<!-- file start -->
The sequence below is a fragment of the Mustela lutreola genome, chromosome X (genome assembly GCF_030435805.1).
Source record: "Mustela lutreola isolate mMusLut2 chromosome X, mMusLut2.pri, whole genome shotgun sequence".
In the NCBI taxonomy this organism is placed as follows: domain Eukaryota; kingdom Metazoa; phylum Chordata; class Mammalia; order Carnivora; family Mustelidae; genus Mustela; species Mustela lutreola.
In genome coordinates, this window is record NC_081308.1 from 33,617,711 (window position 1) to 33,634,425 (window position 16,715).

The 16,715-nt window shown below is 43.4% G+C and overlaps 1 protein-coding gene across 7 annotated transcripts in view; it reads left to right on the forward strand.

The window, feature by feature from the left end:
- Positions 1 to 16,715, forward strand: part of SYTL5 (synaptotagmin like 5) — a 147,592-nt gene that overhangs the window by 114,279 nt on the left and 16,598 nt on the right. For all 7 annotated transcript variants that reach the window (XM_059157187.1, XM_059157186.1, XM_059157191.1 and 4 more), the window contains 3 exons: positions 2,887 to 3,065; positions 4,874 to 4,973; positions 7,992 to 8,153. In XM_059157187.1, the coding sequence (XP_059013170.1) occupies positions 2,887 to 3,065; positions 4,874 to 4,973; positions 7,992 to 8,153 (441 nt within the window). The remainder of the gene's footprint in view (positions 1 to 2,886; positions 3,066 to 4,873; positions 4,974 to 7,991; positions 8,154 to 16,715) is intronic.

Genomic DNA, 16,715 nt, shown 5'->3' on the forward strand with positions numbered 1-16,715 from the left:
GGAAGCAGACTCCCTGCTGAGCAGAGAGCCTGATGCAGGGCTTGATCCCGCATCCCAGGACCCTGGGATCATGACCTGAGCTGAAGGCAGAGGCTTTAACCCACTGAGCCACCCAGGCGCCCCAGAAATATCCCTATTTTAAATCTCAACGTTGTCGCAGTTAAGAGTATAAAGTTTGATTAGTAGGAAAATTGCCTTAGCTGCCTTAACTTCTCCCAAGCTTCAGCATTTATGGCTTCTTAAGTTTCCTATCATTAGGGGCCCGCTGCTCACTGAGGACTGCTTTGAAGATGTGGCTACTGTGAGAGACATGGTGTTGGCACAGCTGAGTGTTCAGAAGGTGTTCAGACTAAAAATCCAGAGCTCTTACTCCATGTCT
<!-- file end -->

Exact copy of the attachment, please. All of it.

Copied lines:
The sequence below is a fragment of the Mustela lutreola genome, chromosome X (genome assembly GCF_030435805.1).
Source record: "Mustela lutreola isolate mMusLut2 chromosome X, mMusLut2.pri, whole genome shotgun sequence".
In the NCBI taxonomy this organism is placed as follows: domain Eukaryota; kingdom Metazoa; phylum Chordata; class Mammalia; order Carnivora; family Mustelidae; genus Mustela; species Mustela lutreola.
In genome coordinates, this window is record NC_081308.1 from 33,617,711 (window position 1) to 33,634,425 (window position 16,715).

The 16,715-nt window shown below is 43.4% G+C and overlaps 1 protein-coding gene across 7 annotated transcripts in view; it reads left to right on the forward strand.

The window, feature by feature from the left end:
- Positions 1 to 16,715, forward strand: part of SYTL5 (synaptotagmin like 5) — a 147,592-nt gene that overhangs the window by 114,279 nt on the left and 16,598 nt on the right. For all 7 annotated transcript variants that reach the window (XM_059157187.1, XM_059157186.1, XM_059157191.1 and 4 more), the window contains 3 exons: positions 2,887 to 3,065; positions 4,874 to 4,973; positions 7,992 to 8,153. In XM_059157187.1, the coding sequence (XP_059013170.1) occupies positions 2,887 to 3,065; positions 4,874 to 4,973; positions 7,992 to 8,153 (441 nt within the window). The remainder of the gene's footprint in view (positions 1 to 2,886; positions 3,066 to 4,873; positions 4,974 to 7,991; positions 8,154 to 16,715) is intronic.

Genomic DNA, 16,715 nt, shown 5'->3' on the forward strand with positions numbered 1-16,715 from the left:
GGAAGCAGACTCCCTGCTGAGCAGAGAGCCTGATGCAGGGCTTGATCCCGCATCCCAGGACCCTGGGATCATGACCTGAGCTGAAGGCAGAGGCTTTAACCCACTGAGCCACCCAGGCGCCCCAGAAATATCCCTATTTTAAATCTCAACGTTGTCGCAGTTAAGAGTATAAAGTTTGATTAGTAGGAAAATTGCCTTAGCTGCCTTAACTTCTCCCAAGCTTCAGCATTTATGGCTTCTTAAGTTTCCTATCATTAGGGGCCCGCTGCTCACTGAGGACTGCTTTGAAGATGTGGCTACTGTGAGAGACATGGTGTTGGCACAGCTGAGTGTTCAGAAGGTGTTCAGACTAAAAATCCAGAGCTCTTACTCCATGTCT